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Figure 4. Analysis of CtA blood vessels in 3 dpf embryos.

A) Digitized image of the regions highlighted in figure 3 in a control (untreated) 3 dpf embryo. B) CtA branching in GSI-treated (10 µg/mL) embryo at 3 dpf. C) CtA branching in an embryo treated with 15 µg/mL Aβ. D) CtA branching in an embryo treated with 25 µg/mL Aβ at 3 dpf. E) RevAβ did not significantly increase CtA branching. F) Scatter plot of CtA branches in all embryos in each condition (open circle). In the case of multiple values at given value for each condition, the circles were slightly offset. The mean for each group is shown as a filled circle and error bars represent standard errors of the mean. A dashed line indicates the mean value of the controls for comparison across the other treatments. Asterisks indicate significant differences with the untreated control group (*** = p<0.001; * = p<0.05 one-way ANOVA with Bonferroni correction). Scale bar  = 25 µm, for A–E. (CtA – cerebral artery, CCtA – common CtA, PCeV – posterior cerebral vein, PHBC - posterior hindbrain channel).

https://doi.org/10.1371/journal.pone.0039598.g004

Discussion

Our findings suggest a highly conserved mechanism (Fig. 5) in which Aβ monomers stimulate angiogenesis by a process that may be critical to our understanding of AD pathogenesis. Alzheimer’s risk is increased by conditions that hinder vascular flow, including atherosclerosis, diabetes, and a sedentary lifestyle [23]. Those factors reduce Aβ efflux from the brain and increase blood vessel branching, which over many years could result in the formation of dense, highly branched blood vessel networks, as occur in AD brain and in Aβ over-expressing mouse models [24], [25]. Early angiogenic sprouting could temporarily restore flow rates and reduce brain Aβ, but persistently high levels of longer Aβ species would eventually result in hyper-vascularization and a reduction of perfusion efficiency. Those changes could set the stage the accumulation of much higher levels of Aβ in the parenchyma that could cause coalesce into plaques and trigger neurodegeneration; further, it could diffuse into adjacent neural tissue where is would change the vascular structure and cause the cycle to repeat and spread AD pathology. It is worth noting that AD pathology spreads continguously from entorhinal cortex, hippocampus, basal forebrain and neocortex. This mechanism may explain the temporal nature of Alzheimer’s disease with initial symptoms that often stabilize for a few years before rapid deterioration.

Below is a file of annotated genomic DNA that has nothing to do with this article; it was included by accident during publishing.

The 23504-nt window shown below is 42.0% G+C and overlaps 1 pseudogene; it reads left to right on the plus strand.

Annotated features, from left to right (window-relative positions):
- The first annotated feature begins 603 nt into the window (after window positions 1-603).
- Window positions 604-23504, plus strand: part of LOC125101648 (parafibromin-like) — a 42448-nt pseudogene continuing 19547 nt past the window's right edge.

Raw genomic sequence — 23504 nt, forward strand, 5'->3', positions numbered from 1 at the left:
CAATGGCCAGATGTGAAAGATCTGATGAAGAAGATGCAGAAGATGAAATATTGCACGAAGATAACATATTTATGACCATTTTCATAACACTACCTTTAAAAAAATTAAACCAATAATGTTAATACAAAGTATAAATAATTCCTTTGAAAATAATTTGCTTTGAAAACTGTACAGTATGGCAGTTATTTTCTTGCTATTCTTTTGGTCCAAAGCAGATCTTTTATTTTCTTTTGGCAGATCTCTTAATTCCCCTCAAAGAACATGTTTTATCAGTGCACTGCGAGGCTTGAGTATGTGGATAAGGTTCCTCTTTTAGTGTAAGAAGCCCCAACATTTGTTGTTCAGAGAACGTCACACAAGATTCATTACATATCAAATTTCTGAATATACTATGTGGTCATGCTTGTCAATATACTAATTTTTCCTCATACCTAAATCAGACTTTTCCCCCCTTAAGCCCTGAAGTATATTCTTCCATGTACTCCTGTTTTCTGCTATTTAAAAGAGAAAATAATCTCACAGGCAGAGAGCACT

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Figure 5. Proposed mechanism for hypervascularization in response to high concentrations of Aβ.

High levels of Aβ (green helix) develop in the brain prior to the onset of Alzheimer’s pathology (top left). Longer forms of Aβ have more hydrophobic amino acid residues (gold) on remnant transmembrane domain, thereby increasing transient insertion (downward arrow) into the plasma membranes of nearby cells including endothelial cells (red). Elevated tissue levels of Aβ cause an accumulation of Aβ on the surface of the cell (several helices). Some peptide enters the endosome pathway (left). The amino termini of inserted Aβ peptides are identical to the Nicastrin-binding region of the APP intermediate C99 (not shown) and transiently bind to the γ-secretase complex (two sided arrow). Competition for Nicastrin binding and γ-secretase access reduces the processing of other substrates such as NEXT (shown). Interference with NEXT processing inhibits the production of NICD, which de-represses transcription factors such as Hes-1 and Hey-1. GSI has a similar effect. De-repression of NICD targets causes endothelial shaft cells to adopt tip cell morphology (upper right). Tip cells lead to formation of new blood vessels, and cycling of this process (looped arrow) over years and decades leads to hypervascularization (top right). This process may also occur with other extracellular cleavage (ex) products of γ-secretase (shown) creating feedback that tempers γ-secretase activity.

https://doi.org/10.1371/journal.pone.0039598.g005